Topic: AIF - Lighthorse
At the commencement of the Boer War in 1899, Victorian troops were issued with an item known as the Soldier's Housewife or more commonly called "hussif". It comprised a small pack made of cotton and able to be rolled up, with contents consisting of some spare buttons, a couple of needles, some thread and other bits and pieces that soldiers used to make small repairs to the uniforms and kit.The Soldier's Housewife was roughly sewn from a rectangle of fabric, with one pocket, a needle-rest, and calico tape ties. It was so versitile and ideal for its purpose and very long-lived. Rolled up, it measured approximately 5.5" by 4".
This was the first time in the Victorian military forces that the Soldier's Housewife was now standard issue for serving soldiers. Its use was obvious in repairing problems with clothing that needed repairing whilst in the field. It was a standard item in many armies and now it was finally part of the field equipment to be taken by the Victorian forces into battle.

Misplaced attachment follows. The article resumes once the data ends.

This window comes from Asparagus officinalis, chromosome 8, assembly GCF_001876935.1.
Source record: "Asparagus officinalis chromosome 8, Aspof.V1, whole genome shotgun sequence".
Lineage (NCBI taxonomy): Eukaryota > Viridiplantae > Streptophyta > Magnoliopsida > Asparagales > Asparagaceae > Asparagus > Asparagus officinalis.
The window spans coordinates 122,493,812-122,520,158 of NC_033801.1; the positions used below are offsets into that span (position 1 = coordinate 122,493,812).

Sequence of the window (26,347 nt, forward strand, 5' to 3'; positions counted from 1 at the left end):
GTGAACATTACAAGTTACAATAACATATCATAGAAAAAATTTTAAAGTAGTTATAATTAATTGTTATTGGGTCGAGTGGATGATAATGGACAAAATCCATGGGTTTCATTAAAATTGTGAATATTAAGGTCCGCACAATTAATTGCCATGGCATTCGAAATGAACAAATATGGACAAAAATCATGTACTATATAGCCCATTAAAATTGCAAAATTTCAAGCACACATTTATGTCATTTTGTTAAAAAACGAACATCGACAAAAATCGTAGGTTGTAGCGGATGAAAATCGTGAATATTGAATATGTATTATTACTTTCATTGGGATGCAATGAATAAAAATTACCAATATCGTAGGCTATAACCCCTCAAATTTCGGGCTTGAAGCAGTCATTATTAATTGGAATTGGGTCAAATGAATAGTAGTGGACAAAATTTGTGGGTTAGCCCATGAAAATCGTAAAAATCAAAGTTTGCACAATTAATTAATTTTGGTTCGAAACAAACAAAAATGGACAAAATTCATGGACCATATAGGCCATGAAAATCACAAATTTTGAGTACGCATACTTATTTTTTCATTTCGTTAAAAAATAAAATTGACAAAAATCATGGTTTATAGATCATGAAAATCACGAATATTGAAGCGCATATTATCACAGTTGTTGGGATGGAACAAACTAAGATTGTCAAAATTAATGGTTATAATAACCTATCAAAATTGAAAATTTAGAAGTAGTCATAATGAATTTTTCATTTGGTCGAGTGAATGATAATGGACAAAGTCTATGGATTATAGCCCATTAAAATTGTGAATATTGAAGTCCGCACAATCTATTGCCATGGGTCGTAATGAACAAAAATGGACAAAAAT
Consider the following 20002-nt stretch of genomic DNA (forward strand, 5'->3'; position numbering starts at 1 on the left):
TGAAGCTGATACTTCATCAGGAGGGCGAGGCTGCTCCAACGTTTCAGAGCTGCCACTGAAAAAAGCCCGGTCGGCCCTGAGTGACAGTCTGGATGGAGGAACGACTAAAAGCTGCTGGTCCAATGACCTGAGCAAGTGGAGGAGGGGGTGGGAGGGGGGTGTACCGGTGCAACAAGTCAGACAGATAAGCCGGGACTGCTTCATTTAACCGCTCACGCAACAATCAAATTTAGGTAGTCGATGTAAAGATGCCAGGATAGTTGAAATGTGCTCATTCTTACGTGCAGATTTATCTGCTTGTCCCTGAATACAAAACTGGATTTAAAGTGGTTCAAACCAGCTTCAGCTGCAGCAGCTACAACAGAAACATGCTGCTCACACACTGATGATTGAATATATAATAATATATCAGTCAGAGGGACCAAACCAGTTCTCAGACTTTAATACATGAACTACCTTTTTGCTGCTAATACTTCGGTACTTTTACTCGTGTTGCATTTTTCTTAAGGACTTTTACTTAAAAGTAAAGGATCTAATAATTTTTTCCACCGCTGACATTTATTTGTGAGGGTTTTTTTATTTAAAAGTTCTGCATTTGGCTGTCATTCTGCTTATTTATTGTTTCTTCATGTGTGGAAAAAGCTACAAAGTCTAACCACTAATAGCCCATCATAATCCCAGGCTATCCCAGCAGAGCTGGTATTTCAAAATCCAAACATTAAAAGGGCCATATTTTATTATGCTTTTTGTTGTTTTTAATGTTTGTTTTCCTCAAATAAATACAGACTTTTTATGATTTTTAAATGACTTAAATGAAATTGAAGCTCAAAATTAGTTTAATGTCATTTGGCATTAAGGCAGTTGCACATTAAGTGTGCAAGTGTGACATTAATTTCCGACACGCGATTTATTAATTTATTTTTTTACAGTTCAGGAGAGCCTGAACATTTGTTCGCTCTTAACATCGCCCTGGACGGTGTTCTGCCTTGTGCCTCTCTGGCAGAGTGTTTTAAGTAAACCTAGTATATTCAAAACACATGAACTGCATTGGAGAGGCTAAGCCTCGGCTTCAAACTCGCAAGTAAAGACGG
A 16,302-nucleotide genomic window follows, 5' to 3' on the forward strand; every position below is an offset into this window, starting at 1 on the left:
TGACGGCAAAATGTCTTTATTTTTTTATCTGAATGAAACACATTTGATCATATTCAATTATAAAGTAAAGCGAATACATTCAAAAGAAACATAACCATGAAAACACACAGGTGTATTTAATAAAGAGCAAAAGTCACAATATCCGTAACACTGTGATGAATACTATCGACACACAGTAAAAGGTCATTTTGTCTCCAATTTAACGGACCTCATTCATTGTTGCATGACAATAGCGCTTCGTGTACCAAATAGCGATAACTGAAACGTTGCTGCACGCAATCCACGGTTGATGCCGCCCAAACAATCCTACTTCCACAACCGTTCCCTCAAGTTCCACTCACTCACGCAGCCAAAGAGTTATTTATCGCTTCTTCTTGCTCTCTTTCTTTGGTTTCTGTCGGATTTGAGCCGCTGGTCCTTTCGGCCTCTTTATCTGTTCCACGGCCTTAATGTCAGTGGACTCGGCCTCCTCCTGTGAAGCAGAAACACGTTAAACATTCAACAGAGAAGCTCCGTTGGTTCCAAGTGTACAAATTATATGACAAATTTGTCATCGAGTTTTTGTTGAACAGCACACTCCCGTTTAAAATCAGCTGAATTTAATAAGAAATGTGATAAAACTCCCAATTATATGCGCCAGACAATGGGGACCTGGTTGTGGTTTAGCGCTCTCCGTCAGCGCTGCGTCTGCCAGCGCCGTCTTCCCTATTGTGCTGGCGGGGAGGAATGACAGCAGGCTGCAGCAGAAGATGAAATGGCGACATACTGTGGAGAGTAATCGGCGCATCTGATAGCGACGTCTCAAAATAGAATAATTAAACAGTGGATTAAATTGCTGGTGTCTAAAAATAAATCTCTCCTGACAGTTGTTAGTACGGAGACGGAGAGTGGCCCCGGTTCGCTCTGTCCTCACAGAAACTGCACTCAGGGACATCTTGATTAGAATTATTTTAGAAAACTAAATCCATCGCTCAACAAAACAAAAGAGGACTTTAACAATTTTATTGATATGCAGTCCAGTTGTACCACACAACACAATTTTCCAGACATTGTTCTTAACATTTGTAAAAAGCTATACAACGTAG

The name attracted a great deal of attention amongst the newspapers of the time. Below is a cartoon from the Melbourne Punch using the term as a double entendre.
The transcription follows:
(The authorities have provided one housewife for each man." - News Item.)
Colonel - "Well, young woman, what do you want?"
Sweetheart of "equipped" Transvaal volunteer. - "What I want, it? Well I want five minutes with the 'Complete Housewife,' ye call her, that yer going to give my tarm!"
For the average soldier, it still survives in one form or another today.
Citation: Soldier's Housewife - the "Hussif"